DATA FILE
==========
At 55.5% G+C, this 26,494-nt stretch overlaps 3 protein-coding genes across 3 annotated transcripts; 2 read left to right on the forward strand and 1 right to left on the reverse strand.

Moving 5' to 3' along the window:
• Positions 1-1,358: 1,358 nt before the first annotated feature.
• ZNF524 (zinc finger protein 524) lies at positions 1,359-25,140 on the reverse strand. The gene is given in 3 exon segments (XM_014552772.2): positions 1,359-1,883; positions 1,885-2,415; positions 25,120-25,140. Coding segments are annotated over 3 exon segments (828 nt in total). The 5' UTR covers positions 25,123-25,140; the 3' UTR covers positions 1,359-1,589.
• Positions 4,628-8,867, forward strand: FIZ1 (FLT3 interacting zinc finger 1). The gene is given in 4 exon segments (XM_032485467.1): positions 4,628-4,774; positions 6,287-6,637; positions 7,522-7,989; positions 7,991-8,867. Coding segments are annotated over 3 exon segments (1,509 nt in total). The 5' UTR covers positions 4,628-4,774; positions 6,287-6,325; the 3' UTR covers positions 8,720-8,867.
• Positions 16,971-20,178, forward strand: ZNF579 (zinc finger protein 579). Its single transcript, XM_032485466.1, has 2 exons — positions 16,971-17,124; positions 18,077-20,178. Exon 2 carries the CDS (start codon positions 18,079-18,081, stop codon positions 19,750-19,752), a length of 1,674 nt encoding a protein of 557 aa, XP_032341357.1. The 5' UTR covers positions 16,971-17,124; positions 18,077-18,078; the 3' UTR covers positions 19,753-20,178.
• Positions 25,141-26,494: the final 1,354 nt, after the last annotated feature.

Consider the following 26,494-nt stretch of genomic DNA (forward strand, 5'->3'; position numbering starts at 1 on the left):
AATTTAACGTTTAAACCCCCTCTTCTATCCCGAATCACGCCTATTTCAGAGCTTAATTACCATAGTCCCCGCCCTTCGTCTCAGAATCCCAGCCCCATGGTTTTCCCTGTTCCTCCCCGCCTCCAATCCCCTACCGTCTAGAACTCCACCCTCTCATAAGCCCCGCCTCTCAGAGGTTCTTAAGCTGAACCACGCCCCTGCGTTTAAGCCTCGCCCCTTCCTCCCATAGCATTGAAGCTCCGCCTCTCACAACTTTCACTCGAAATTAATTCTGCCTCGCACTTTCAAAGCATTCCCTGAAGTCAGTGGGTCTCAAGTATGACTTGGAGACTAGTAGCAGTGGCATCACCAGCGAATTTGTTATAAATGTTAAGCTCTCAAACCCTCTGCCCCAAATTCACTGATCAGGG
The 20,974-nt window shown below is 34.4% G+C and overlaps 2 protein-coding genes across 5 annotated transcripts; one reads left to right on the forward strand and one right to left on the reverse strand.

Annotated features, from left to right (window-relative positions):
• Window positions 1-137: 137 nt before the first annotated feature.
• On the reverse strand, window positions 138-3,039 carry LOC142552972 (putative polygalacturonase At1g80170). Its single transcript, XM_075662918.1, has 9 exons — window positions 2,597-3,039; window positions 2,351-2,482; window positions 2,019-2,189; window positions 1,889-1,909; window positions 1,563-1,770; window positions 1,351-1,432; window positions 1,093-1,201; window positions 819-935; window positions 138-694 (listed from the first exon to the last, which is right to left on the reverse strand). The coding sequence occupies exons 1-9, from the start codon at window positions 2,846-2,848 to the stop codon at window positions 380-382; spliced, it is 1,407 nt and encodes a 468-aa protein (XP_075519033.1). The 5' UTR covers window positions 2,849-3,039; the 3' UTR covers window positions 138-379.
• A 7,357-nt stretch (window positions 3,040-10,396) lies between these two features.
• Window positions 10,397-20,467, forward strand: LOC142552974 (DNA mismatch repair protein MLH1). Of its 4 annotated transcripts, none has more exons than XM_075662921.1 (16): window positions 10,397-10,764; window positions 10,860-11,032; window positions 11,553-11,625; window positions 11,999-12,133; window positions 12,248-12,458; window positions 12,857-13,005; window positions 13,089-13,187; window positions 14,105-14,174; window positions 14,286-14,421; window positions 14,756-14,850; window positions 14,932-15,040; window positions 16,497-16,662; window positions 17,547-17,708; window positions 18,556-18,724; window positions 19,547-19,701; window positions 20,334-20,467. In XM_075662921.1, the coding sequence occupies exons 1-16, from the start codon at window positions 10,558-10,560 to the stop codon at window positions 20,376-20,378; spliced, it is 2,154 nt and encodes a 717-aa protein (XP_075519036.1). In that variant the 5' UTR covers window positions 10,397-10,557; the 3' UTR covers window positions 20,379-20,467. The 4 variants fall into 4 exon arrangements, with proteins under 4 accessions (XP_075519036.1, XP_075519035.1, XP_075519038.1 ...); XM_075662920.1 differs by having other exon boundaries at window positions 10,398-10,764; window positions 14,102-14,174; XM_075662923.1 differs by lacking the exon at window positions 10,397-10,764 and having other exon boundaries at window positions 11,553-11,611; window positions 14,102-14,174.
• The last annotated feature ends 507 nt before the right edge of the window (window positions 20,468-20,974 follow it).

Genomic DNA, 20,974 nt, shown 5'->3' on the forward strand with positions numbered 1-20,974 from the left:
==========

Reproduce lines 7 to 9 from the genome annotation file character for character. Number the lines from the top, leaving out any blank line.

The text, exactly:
• Positions 25,141-26,494: the final 1,354 nt, after the last annotated feature.

Consider the following 26,494-nt stretch of genomic DNA (forward strand, 5'->3'; position numbering starts at 1 on the left):
AATTTAACGTTTAAACCCCCTCTTCTATCCCGAATCACGCCTATTTCAGAGCTTAATTACCATAGTCCCCGCCCTTCGTCTCAGAATCCCAGCCCCATGGTTTTCCCTGTTCCTCCCCGCCTCCAATCCCCTACCGTCTAGAACTCCACCCTCTCATAAGCCCCGCCTCTCAGAGGTTCTTAAGCTGAACCACGCCCCTGCGTTTAAGCCTCGCCCCTTCCTCCCATAGCATTGAAGCTCCGCCTCTCACAACTTTCACTCGAAATTAATTCTGCCTCGCACTTTCAAAGCATTCCCTGAAGTCAGTGGGTCTCAAGTATGACTTGGAGACTAGTAGCAGTGGCATCACCAGCGAATTTGTTATAAATGTTAAGCTCTCAAACCCTCTGCCCCAAATTCACTGATCAGGG